Jim Schwartz has chance to rejuvenate Eagles' defense

PHILADELPHIA – Jim Schwartz has a very good chance to be successful.

The Philadelphia Eagles’ new defensive coordinator is already a proven coach in the NFL. So he has his own resume on his side.

But with the Eagles, Schwartz is walking into a situation that should allow him to make the maximum impact. He inherits a defense that wasn’t very good for the last couple of years, but not because of a lack of talent. The problem wasn’t even former defensive coordinator Bill Davis, really.

Basically, the Eagles defense was handicapped by playing for head coach Chip Kelly, whose no-huddle offensive scheme forced the defense to be on the field more than any other defense in the NFL.

Kelly might have blamed the defense’s inability to force punts, but that contention doesn’t hold up. In each of his three seasons in Philadelphia, the Eagles were dead last in time of possession. As for Kelly’s belief that time of possession didn’t matter, that it was really about the number of plays run? The Eagles defense was on the field for the most plays in 2013, second-most (behind Cleveland) in 2014, and the most again in 2015.

Enter Schwartz, who will be working for a head coach who plans to run a more conventional offense. Doug Pederson was offensive coordinator of the Kansas City Chiefs for the last three years. The Chiefs were ninth in the league in time of possession last season and in the middle of the pack the previous two years.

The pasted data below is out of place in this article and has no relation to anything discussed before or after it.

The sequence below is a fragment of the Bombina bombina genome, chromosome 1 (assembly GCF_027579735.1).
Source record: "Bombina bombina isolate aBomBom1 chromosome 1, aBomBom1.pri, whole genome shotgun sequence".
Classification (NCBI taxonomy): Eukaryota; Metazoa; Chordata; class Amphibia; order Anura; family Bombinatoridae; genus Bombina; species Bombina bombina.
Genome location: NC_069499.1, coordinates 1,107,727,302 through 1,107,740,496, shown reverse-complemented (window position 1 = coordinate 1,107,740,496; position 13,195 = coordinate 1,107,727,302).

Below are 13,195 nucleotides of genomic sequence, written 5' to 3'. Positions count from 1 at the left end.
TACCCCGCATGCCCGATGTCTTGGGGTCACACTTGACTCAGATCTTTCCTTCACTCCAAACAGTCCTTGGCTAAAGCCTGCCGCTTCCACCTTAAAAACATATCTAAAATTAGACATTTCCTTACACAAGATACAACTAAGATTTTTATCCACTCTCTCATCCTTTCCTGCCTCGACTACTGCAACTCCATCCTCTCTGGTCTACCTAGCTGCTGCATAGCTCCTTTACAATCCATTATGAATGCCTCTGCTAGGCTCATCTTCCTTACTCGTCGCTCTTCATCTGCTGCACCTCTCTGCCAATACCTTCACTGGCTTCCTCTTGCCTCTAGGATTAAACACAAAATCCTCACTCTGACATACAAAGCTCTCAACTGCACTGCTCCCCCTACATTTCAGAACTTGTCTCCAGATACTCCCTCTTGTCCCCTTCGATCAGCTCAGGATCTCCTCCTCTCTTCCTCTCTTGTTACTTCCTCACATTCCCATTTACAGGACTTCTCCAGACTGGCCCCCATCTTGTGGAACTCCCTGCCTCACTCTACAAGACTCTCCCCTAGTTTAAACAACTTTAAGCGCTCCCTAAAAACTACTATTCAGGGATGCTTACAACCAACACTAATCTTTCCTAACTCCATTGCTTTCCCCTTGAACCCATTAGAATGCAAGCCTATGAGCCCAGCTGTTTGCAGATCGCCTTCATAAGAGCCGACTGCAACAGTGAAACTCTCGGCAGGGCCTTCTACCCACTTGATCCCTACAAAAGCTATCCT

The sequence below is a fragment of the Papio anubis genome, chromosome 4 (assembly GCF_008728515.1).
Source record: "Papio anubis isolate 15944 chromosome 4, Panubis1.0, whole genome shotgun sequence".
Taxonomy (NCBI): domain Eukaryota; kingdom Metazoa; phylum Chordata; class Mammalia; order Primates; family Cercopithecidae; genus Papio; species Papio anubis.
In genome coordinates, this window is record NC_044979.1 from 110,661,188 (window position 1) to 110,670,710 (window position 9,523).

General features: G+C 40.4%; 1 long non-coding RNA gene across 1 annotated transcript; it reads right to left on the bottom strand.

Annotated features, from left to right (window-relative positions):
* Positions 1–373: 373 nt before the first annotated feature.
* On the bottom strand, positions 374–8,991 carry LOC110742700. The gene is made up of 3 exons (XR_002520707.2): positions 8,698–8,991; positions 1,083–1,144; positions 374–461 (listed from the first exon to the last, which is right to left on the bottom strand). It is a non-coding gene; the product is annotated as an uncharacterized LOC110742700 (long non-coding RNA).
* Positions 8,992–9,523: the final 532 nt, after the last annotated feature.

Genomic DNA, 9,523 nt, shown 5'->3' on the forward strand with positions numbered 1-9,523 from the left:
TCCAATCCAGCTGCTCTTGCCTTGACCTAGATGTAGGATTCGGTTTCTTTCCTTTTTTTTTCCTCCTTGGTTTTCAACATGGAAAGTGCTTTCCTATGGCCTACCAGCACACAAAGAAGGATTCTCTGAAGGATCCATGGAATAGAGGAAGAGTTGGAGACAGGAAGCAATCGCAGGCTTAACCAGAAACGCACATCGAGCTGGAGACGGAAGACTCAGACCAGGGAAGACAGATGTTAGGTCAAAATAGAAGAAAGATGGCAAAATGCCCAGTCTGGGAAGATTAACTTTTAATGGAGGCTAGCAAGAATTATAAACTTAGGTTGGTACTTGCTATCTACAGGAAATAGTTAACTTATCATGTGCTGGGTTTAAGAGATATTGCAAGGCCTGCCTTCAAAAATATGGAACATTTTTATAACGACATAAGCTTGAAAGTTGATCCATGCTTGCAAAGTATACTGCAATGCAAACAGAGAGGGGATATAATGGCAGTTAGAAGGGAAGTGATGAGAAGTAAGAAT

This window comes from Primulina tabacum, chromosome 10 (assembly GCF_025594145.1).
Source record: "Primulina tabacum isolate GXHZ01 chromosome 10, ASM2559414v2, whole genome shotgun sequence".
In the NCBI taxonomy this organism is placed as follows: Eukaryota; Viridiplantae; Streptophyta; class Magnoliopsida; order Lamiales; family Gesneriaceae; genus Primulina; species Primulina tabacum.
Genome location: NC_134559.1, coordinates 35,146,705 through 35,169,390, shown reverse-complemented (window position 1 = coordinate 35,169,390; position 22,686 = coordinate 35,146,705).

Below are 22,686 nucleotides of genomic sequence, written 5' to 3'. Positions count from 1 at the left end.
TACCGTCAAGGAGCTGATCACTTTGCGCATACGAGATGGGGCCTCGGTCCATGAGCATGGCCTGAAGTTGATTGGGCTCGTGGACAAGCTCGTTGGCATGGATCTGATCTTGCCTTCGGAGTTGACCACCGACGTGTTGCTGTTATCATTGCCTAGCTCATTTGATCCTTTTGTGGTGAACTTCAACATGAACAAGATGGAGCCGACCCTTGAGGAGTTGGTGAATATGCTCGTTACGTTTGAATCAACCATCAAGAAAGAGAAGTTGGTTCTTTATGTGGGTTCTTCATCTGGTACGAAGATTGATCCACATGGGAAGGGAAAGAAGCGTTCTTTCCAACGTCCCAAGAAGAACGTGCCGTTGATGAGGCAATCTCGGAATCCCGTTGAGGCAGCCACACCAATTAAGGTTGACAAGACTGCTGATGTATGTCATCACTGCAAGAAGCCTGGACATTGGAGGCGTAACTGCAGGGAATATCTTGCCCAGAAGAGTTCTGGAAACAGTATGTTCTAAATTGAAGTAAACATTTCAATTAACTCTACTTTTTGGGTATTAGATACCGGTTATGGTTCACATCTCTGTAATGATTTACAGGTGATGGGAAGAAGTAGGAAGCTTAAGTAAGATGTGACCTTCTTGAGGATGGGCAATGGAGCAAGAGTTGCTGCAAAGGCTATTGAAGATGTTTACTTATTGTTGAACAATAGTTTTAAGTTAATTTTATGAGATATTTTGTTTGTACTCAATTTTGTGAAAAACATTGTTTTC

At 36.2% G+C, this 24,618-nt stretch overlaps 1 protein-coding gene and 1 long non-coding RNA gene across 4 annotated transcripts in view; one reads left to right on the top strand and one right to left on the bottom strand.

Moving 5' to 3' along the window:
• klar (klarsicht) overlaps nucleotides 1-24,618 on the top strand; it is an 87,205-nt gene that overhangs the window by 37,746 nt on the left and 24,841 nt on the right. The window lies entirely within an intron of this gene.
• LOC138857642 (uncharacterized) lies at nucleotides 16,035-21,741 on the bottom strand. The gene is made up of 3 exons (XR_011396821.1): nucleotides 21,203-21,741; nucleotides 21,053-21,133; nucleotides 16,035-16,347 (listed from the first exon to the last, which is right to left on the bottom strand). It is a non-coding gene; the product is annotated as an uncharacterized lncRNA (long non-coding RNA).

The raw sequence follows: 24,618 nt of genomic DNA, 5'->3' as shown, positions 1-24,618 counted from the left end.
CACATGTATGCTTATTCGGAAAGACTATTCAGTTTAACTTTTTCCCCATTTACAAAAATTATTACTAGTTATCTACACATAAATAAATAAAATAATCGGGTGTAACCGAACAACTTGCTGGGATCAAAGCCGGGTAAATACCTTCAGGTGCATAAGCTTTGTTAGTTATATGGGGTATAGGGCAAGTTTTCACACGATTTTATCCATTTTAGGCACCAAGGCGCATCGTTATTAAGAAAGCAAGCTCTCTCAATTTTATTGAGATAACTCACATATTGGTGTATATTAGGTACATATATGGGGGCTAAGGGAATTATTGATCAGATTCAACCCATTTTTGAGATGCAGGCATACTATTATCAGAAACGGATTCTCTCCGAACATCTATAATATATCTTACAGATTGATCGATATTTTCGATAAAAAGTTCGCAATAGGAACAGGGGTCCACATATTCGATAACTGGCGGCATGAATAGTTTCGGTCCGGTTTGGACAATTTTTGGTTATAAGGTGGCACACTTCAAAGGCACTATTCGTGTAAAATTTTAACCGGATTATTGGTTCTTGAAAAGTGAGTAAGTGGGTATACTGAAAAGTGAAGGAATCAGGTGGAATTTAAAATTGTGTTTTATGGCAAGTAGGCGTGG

If they can be on the sideline for an extra three to four minutes per game, the Eagles defense will immediately benefit statistically. As linebacker Connor Barwin pointed out, their stats – yards allowed, etc. – were skewed by the time-of-possession disparity. The Eagles might have given up more passing yards than other teams, but they were on the field for 18 or 19 games’ worth of plays.

On top of the change in offensive philosophy, there is a change in scheme. Schwartz runs a 4-3 designed to free up players to be aggressive and use their natural ability. Fletcher Cox, who made the Pro Bowl in Davis and Kelly’s 3-4 scheme, tweeted excitedly about the prospect of playing in a 4-3 again.

In a 3-4, Cox and the other defensive linemen have to take on blockers, hold their position and allow linebackers and defensive backs to make plays. In Schwartz’s 4-3, Cox will be playing defensive tackle. In Buffalo, with Schwartz running a 4-3, defensive tackle Marcell Dareus had 10 sacks in 2014. Two years earlier, when Schwartz was head coach in Detroit, tackle Ndamukong Suh and Nick Fairley combined for 11.5 sacks.

It’s no wonder defensive end Vinny Curry said this week that he wouldn’t have signed his new contract extension if the Eagles had remained a 3-4 defense.

In 2014, the Atlanta Falcons gave up more yardage than any other defense (the Eagles gave up the fifth most). The Falcons ran a 3-4 defense under Mike Nolan that year. In 2015, new head coach Dan Quinn brought his version of Seattle’s 4-3 defense. The Falcons went from the most porous defense in the NFL to No. 17.

The Eagles could make an even bigger jump. Their personnel is better than it was allowed to play in the 3-4 scheme, plus it was hampered by Kelly’s hurry-up offense. Remove both of those impediments and the defense has a chance be significantly better.

And that means Schwartz has a chance to look pretty good.